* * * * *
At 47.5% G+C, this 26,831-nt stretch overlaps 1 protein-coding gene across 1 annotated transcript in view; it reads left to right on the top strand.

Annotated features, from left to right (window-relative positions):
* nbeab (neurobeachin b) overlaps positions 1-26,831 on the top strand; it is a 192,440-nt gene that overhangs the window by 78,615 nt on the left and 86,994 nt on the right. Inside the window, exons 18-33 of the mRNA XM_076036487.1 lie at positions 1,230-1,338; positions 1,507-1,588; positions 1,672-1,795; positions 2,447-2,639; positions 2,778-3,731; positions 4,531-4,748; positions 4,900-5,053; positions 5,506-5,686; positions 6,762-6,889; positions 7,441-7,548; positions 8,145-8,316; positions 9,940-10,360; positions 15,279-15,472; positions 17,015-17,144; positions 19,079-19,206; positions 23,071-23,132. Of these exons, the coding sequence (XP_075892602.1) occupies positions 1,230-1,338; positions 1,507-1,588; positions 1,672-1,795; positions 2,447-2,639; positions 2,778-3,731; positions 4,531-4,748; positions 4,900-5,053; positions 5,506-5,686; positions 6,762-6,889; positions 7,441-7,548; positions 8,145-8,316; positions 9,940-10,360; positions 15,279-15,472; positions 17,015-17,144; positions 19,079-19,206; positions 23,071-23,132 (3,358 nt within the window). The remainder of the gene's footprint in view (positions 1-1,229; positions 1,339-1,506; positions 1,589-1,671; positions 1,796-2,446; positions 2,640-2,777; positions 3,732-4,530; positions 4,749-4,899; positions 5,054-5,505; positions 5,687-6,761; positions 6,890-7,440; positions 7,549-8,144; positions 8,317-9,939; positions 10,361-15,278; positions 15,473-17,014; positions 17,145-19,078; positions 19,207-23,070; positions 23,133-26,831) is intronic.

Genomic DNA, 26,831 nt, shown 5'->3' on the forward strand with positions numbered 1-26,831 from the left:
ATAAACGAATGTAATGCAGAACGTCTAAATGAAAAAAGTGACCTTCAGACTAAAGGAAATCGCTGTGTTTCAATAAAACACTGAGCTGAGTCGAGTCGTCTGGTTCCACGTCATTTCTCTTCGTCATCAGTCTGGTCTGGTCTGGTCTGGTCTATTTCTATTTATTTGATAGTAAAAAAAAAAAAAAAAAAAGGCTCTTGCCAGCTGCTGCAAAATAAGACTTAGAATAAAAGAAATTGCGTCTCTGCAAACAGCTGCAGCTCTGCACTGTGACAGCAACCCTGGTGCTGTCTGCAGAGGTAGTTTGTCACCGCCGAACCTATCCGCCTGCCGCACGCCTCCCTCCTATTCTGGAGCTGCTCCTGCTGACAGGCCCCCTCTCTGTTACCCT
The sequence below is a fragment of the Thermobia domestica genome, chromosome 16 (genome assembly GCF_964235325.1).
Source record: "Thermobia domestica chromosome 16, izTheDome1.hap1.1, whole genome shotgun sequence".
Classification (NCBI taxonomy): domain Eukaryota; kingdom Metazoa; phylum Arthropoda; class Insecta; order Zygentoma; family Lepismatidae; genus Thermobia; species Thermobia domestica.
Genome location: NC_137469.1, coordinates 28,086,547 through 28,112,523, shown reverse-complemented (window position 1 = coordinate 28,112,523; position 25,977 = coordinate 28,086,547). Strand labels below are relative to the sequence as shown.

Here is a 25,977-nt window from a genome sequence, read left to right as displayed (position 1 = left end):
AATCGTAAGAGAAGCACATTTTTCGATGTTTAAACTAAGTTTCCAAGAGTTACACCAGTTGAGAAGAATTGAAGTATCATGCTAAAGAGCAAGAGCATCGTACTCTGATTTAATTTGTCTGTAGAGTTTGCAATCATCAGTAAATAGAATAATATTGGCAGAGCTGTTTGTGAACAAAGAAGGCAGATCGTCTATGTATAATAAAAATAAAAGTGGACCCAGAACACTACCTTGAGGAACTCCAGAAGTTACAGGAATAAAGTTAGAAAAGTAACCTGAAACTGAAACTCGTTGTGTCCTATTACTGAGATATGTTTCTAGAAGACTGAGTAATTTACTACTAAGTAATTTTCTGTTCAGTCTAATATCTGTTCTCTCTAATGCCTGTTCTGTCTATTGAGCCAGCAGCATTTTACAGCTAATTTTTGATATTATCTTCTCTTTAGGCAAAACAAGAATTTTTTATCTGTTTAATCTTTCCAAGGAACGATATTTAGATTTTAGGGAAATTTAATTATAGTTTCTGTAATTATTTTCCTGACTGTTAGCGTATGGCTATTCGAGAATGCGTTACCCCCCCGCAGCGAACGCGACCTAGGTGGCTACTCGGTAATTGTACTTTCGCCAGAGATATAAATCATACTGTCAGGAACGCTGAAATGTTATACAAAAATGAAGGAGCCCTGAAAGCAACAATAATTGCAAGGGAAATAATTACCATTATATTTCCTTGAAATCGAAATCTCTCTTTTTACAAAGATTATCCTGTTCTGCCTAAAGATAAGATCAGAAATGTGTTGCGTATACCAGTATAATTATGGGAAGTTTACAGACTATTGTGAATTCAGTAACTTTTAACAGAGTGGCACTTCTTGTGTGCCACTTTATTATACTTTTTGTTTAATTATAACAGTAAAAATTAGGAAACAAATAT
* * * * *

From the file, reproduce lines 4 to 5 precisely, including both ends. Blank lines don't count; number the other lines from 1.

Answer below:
Genomic DNA, 26,831 nt, shown 5'->3' on the forward strand with positions numbered 1-26,831 from the left:
ATAAACGAATGTAATGCAGAACGTCTAAATGAAAAAAGTGACCTTCAGACTAAAGGAAATCGCTGTGTTTCAATAAAACACTGAGCTGAGTCGAGTCGTCTGGTTCCACGTCATTTCTCTTCGTCATCAGTCTGGTCTGGTCTGGTCTGGTCTATTTCTATTTATTTGATAGTAAAAAAAAAAAAAAAAAAAGGCTCTTGCCAGCTGCTGCAAAATAAGACTTAGAATAAAAGAAATTGCGTCTCTGCAAACAGCTGCAGCTCTGCACTGTGACAGCAACCCTGGTGCTGTCTGCAGAGGTAGTTTGTCACCGCCGAACCTATCCGCCTGCCGCACGCCTCCCTCCTATTCTGGAGCTGCTCCTGCTGACAGGCCCCCTCTCTGTTACCCT